During the Spring Festival, we had more evidence of how a scholar, army general and ex-Temasek MD is failing to refloat NOL which he steered onto the rocks. He had to sell the crown jewels to try to refloat NOL No need to remind readers that SMRT is run by a scholar and a retired SAF general. NOL today, the MRT ststem tomorrow.
Contrast NOL’s financial performance withwhat’s happening at Maersk Line.
NOL has suffered three straight years of pre-tax losses in challenging industry conditions.
The buyer, Tokyo-listed Kintetsu World Express (KWE), has said it will keep APL Logistics’ headquarters in Singapore.
“In an increasingly competitive liner shipping sector, NOL believes that it is imperative to strive to have the most cost-competitive position, and the strongest financial position in order to have a better chance to thrive,” NOL said yesterday.
“Accordingly, NOL has decided to dispose of its logistics business and focus on improving its core liner shipping business.”
Mr Ng Yat Chung, NOL’s group president and chief executive, said: “The transaction will also strengthen our balance sheet and unlock value for our shareholders.”
NOL, which posted its fourth-quarter results last Friday, said operational cost efficiencies helped narrow its net losses to US$85.1 million from losses of US$137 million a year earlier.
Even our constructive, nation-building media was forced to show how desperate the CEO had become: he sold the crown jewels, cannabalising NOL
The move sees NOL selling the only profitable part of its business. APL Logistics posted a 5 per cent jump in fourth-quarter revenue to US$458 million and core Ebitda of US$20 million, while APL, NOL’s container shipping business, posted losses.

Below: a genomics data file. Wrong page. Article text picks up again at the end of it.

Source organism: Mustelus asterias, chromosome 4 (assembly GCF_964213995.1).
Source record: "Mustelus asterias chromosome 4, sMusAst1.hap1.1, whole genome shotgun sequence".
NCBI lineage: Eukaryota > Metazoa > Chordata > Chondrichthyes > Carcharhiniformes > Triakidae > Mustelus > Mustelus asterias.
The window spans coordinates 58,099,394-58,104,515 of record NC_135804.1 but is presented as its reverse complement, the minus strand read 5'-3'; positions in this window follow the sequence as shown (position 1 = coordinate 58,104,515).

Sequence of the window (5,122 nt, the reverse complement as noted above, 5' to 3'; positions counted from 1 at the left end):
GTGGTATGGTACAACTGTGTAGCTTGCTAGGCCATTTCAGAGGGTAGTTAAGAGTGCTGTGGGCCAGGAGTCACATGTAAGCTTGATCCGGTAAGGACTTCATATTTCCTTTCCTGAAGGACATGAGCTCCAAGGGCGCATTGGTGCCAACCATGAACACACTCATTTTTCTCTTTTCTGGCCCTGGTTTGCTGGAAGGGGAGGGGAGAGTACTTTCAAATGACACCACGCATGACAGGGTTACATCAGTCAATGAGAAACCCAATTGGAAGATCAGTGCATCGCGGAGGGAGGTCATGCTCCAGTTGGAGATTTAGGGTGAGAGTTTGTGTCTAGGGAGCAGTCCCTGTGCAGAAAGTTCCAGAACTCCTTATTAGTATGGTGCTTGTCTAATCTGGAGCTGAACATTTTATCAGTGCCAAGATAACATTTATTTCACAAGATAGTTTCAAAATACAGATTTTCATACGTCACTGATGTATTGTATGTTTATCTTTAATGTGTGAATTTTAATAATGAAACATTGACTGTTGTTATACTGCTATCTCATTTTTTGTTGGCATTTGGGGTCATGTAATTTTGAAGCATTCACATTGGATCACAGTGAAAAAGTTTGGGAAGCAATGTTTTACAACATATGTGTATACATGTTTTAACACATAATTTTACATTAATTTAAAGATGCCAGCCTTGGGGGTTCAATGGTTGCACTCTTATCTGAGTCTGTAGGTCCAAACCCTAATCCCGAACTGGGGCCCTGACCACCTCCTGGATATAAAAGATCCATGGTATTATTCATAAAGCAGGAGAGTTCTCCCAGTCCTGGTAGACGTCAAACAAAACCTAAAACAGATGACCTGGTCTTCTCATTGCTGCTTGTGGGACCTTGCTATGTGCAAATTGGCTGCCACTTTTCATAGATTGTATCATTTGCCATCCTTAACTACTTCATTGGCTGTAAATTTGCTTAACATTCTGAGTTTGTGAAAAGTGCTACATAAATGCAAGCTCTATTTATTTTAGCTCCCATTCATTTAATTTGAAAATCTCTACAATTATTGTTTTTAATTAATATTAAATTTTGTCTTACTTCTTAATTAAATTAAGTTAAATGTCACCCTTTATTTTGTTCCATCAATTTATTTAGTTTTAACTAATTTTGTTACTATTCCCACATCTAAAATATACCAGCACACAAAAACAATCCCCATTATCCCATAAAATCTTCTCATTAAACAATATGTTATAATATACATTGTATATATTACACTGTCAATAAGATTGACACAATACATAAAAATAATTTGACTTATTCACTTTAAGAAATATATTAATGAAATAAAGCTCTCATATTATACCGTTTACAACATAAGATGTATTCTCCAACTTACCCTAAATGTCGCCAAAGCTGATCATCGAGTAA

NOL said the purchase price represents a 15 times multiple to the APL Logistics group’s reported core Ebitda, a measure of profit, for the full year of 2014.
Since August last year, NOL has been mulling over a sale of APL Logistics and undertook a competitive bidding process.
Maersk Line, the world’s biggest container shipping line, continued its strong performance by boosting net profit to $2.3bn last year from $1.5bn in 2013.
Seen as a bellwether for global trade as it transports 15 per cent of all seaborne freight, Maersk Line said it expected container demand to grow 3-5 per cent this year, well below the pre-crisis levels of more than 10 per cent but in line with 4 per cent growth last year.
“We basically don’t expect a lot of change. The low oil price should give some changes in patterns,” said Mr Andersen, pointing to growth in Asia-US and Asia-Europe trade but declines in north-south routes to Africa and Latin America.
Maersk Line expects to post a higher underlying profit this year than in 2014. The conglomerate as a whole said it expected an underlying profit this year of slightly below $4bn, compared with $4.1bn in 2014.